Opened in 1901, the Colorado State Fairgrounds in Pueblo have long played an important role in the state’s agriculture, education, and entertainment. Farmers and ranchers attend the fair to display their products, see new technologies and techniques, and buy livestock, while others come to learn about agriculture or enjoy the rodeo. The Works Progress Administration (WPA) constructed many of Colorado’s fairgrounds facilities in the 1930s.
Origins of the Fair
Official state agricultural and industrial fairs started in the United States in the middle of the nineteenth century. The Colorado Agricultural Society held the territory’s first agricultural fair northwest of Denver in September 1866, featuring a half-mile racetrack as well as displays of large vegetables and prize livestock. Over the next two years, the fair expanded to include more agricultural exhibits as well as examples from the territory’s mining industry.
By the end of the 1860s, however, farmers in northern and southern Colorado were dissatisfied with the Denver fair. At the time, Colorado had about 1,700 farms and fewer than 100,000 acres under cultivation, most of them along the South Platte and Arkansas Rivers and their tributaries. Northern and southern Coloradans began to organize agricultural societies and fairs of their own, including the Southern Colorado Agricultural and Industrial Association, established in Pueblo in 1872. That October the association held a three-day fair on a 100-acre site north of Pueblo. The horse races were especially popular, with attendance on the final day reportedly reaching 1,400.
The Southern Colorado Agricultural and Industrial Association’s fairs continued for fifteen years at the same site north of Pueblo. After incorporating as the State Fair Association (SFA) in November 1886, the group spent $3,000 to secure a new site for the fair within Pueblo city limits at what is now Mineral Palace Park. The SFA spent an additional $5,000 on improvements to the site and held its first fair there the next summer. Already in 1890, however, the SFA sold the Mineral Park location for $48,000 and paid $30,000 for a new site west of Lake Minnequa, where it built a grandstand, exhibition hall, and racetrack. The Lake Minnequa site proved unpopular and soon suffered from low attendance because it was far from the train station and streetcar lines.
In 1900 the SFA increased its promotional efforts and purchased a new eighty-acre site that forms the core of the current fairgrounds. The new site was located along two streetcar lines, making it far more easily accessible than the Lake Minnequa site, and the SFA built a new half-mile racetrack, 300-foot-long grandstand, exhibition hall, and stables in time for the 1901 fair. With the new site, new buildings, and even a new date in September, attendance jumped to 16,000.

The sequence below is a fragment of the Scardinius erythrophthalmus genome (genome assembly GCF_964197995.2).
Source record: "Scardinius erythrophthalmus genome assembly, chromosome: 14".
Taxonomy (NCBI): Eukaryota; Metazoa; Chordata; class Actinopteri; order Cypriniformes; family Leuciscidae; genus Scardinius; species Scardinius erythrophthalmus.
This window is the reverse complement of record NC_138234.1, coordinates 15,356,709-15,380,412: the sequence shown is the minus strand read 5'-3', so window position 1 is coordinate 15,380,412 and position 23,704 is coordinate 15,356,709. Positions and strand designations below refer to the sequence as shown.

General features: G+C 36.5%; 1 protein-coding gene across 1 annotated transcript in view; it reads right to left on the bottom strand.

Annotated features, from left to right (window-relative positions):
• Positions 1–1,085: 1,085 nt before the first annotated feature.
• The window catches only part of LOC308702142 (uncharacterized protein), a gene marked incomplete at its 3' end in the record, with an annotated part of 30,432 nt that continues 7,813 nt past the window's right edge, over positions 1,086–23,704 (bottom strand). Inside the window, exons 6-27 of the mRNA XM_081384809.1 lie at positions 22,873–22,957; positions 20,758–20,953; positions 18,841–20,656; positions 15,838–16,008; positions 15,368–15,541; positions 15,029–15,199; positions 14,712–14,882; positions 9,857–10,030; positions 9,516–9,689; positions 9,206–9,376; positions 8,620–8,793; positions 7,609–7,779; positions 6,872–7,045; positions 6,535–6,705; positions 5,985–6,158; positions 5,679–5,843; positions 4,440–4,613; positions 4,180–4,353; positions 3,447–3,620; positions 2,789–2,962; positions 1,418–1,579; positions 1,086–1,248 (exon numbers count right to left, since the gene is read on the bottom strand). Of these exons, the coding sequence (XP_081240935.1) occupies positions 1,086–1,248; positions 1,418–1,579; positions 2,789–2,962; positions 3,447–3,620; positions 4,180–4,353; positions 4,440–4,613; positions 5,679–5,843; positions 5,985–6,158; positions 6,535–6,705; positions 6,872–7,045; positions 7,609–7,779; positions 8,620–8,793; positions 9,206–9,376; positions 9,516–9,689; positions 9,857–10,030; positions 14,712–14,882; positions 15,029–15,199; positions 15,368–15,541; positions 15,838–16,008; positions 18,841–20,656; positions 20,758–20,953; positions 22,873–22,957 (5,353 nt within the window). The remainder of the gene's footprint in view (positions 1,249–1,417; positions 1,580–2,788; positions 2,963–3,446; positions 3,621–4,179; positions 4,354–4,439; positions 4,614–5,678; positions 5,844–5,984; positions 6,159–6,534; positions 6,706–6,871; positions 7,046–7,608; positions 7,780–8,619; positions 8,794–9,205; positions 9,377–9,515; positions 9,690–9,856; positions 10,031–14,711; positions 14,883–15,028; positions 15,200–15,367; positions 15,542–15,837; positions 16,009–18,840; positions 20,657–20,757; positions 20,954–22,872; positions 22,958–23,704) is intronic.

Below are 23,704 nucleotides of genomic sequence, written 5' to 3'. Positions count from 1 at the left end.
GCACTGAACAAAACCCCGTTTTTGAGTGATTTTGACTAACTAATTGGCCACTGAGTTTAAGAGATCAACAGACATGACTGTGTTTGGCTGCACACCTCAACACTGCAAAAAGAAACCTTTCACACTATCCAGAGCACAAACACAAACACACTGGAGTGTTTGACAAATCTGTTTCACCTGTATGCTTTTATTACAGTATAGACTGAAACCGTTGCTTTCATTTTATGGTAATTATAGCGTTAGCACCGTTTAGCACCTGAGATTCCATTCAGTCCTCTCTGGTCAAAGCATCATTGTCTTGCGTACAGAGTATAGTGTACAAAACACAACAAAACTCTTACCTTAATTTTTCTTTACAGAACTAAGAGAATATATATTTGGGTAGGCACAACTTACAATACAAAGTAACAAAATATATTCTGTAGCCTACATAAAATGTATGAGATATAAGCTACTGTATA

State Support and New Deal Expansion
The development of the Colorado State Fairgrounds followed a pattern common to many American state fairs. By the start of the twentieth century, fairs were adding more and larger buildings to accommodate spectacles such as horse racing, which was extremely popular at the time. Around 1900 fairs were also incorporating more amusements on the model of the Midway at the Chicago World’s Fair of 1893, which had been a huge success. After World War I, rodeos became an increasingly popular feature of fairs, especially in the West, and gradually displaced horse races as the fairs’ biggest draw.
Meanwhile, state governments began to invest in fairs in the 1910s and 1920s, providing the funding necessary to build more substantial fair facilities. In Colorado the legislature had become involved with the state fair for the first time in 1888, when it designated Pueblo the permanent location of the fair. In 1903 the fair received its first state appropriation to pay agricultural and horticultural premiums. In 1915 the legislature approved a $10,000 appropriation for the fair, but Governor George Carlson vetoed the measure. The problem of the fair’s exact relationship to the state was eventually solved in 1917, when the SFA deeded the fairgrounds to the state. The legislature created a State Fair Commission to run the fair and began to fund the fair’s operations.